How quickly things can change
Right now I'm sitting on a comfy couch in an Airbnb north of Las Vegas tripping out at how strange it feels to not sleep in my own bed.
Due to the dark pit that was 2017, we haven't left our house or Phoenix in 18 months. That's a really long time to be "stuck". In the grand scheme of life it's just another deep dark valley amidst the peaks, but when you're in it -- a year and a half is a fuck of a long time.
Last week we were in Tucson for a night staying at a friend's house so Kris could do a quick I.T. gig in town. We arrived at lunchtime and our friend was hungry. He asked if we wanted to go out since he didn't have any food in the house. I was just blunt and said, "We can go out if you want to buy us lunch!" Not having food in the house, for us, is not an option and we had brought a cooler of food with us to Tucson.
When you have very little money and don't know where your next paycheck is coming from -- you don't have the option of not having food in the house or eating out or grabbing food on the road. Because it's expensive to eat that way. We are so very used to it at this point that we don't give it a second thought. It just is.
Our friend of course took us out to lunch because that's not a big deal to him at all. I remarked that I could count on one hand how many times Kris and I had sat down at a restaurant: a foreign concept to most as dining out is a regular occurrence for most. At one point the friend asked if we were bored -- a funny question because we weren't at all. I said it was just good to be out because we don't get out much. He asked why and I had to think about it, but it's because most normal, everyday social interactions happen over food. You go out to lunch with a friend, you meet some coworkers for drinks, you get breakfast after a hike on Saturday.
Nothing like that is on our radar because we've been so used to not doing anything like that for so long. But it is strange to most people. Because those things are extremely normal for most people. Mostly for us it's a conscious choice and we don't think about it too much -- we have big goals and are just used to living this way in the name of all the shit we're trying to make happen that's way more important than paying $12 for a cocktail.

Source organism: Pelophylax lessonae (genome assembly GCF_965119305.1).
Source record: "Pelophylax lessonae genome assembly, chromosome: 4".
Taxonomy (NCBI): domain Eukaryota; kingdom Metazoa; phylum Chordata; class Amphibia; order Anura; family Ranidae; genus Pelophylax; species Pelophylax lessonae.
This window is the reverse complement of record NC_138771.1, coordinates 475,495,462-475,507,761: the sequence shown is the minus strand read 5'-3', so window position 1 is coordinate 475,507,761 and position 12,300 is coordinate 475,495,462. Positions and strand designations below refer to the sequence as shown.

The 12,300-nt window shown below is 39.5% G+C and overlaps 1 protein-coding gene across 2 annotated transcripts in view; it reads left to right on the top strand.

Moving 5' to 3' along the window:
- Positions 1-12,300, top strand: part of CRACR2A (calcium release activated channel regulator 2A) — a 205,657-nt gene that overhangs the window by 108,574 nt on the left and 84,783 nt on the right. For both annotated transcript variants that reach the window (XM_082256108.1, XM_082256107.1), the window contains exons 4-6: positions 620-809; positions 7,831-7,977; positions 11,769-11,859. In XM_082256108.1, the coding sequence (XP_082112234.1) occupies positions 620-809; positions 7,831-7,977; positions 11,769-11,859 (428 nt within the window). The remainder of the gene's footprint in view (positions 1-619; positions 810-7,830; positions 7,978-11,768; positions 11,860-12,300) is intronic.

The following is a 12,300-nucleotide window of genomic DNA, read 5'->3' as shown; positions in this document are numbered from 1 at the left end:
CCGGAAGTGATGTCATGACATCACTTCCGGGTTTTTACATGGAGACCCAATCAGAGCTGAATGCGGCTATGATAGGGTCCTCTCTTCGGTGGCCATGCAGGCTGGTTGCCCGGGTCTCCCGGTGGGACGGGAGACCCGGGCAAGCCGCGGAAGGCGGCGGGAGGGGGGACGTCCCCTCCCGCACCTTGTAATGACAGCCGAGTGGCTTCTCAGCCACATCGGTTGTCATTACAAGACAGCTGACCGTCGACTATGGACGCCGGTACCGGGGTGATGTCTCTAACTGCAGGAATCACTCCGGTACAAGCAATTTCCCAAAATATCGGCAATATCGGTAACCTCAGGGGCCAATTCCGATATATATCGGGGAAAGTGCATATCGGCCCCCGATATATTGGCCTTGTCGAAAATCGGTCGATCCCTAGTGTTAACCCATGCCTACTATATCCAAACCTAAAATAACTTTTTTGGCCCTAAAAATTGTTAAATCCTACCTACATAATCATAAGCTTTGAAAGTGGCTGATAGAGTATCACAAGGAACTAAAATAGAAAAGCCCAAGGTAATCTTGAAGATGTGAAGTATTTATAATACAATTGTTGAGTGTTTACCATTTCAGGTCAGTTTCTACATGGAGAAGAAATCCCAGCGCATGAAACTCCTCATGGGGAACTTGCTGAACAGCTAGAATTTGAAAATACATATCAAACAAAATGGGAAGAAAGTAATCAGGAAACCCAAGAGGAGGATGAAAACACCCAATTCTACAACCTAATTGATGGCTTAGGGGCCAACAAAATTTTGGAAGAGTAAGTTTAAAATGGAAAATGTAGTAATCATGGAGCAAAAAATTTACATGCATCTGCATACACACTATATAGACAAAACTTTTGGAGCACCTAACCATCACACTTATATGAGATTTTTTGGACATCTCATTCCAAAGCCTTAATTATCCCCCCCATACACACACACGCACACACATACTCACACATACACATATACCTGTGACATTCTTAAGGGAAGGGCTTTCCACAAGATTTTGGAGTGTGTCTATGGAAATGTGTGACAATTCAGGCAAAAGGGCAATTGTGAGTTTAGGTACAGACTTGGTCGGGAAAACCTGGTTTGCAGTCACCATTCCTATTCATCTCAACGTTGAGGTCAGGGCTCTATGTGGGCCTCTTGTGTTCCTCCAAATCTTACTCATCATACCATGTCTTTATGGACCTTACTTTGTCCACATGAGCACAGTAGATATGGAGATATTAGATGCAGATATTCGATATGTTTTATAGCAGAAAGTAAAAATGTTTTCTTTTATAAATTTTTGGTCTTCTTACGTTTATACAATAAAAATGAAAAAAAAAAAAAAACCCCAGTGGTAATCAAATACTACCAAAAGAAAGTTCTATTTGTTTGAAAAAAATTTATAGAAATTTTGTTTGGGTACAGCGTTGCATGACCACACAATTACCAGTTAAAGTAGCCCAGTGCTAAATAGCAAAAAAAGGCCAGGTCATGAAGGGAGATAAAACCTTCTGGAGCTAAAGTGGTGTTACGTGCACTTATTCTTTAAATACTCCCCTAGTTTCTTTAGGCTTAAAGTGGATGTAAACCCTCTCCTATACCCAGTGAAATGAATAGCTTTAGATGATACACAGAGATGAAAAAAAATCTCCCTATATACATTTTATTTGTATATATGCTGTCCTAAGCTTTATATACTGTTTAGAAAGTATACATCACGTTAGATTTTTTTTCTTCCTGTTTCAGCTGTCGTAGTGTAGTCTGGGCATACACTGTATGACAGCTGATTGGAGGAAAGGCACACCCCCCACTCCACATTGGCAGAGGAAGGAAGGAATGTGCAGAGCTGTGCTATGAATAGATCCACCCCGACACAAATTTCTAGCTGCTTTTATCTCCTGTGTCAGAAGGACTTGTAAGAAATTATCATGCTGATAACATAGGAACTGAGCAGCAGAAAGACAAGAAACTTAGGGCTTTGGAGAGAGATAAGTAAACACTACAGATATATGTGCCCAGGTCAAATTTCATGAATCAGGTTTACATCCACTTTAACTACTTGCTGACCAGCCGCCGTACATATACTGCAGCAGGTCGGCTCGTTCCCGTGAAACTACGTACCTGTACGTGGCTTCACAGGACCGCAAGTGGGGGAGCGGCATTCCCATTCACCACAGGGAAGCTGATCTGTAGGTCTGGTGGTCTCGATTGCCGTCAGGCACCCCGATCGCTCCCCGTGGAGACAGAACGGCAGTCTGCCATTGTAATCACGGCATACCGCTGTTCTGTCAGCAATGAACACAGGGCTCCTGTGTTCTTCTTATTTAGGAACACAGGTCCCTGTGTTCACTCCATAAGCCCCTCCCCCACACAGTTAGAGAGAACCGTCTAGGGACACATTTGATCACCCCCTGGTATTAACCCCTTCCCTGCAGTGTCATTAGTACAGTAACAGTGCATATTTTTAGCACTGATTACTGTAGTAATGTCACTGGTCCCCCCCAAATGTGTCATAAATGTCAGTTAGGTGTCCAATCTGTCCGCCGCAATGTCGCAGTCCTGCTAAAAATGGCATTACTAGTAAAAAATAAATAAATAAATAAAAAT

But at the same time -- it sucks sometimes and is like living in an alternate reality that nobody understands.
We're in Vegas for another work gig Kris had. The plane tickets, Airbnb and Turo rental are paid for and he gets a daily per diem for food. We spent that at the grocery store so that I could eat, too and it wouldn't cost us extra. A friend heard we were going and rattled off a list of places to go. The turo rental gal who delivered the car did the same thing. I wanted to reiterate -- we are in Vegas because all expenses are paid. The only eating we'll be doing is with the Trader Joe's food we bought with the per diem money.
That was actually really fucking exciting. It's $55 a day and that will get you a fuck of a lot of fun stuff at Trader Joe's. For us -- this whole trip is exciting. A car nicer than we'd ever rented, a higher end Airbnb, fancy groceries. We're easily pleased and living simply is our nature.
I am very excited though at the prospect of not having to live quite so simply. Of being able to do simple things like bring home flowers or impulse purchase fancy nuts. We flew a cheap, regional airline from Phoenix to Vegas and it was very similar to the budget local European airlines we sometimes fly when we're over there.
A week from Sunday we will be on a first class flight from Phoenix to L.A., and then a premium flight from L.A. to London for the summer.
And just like that. We'll be out of here. Reminded of how quickly things can change.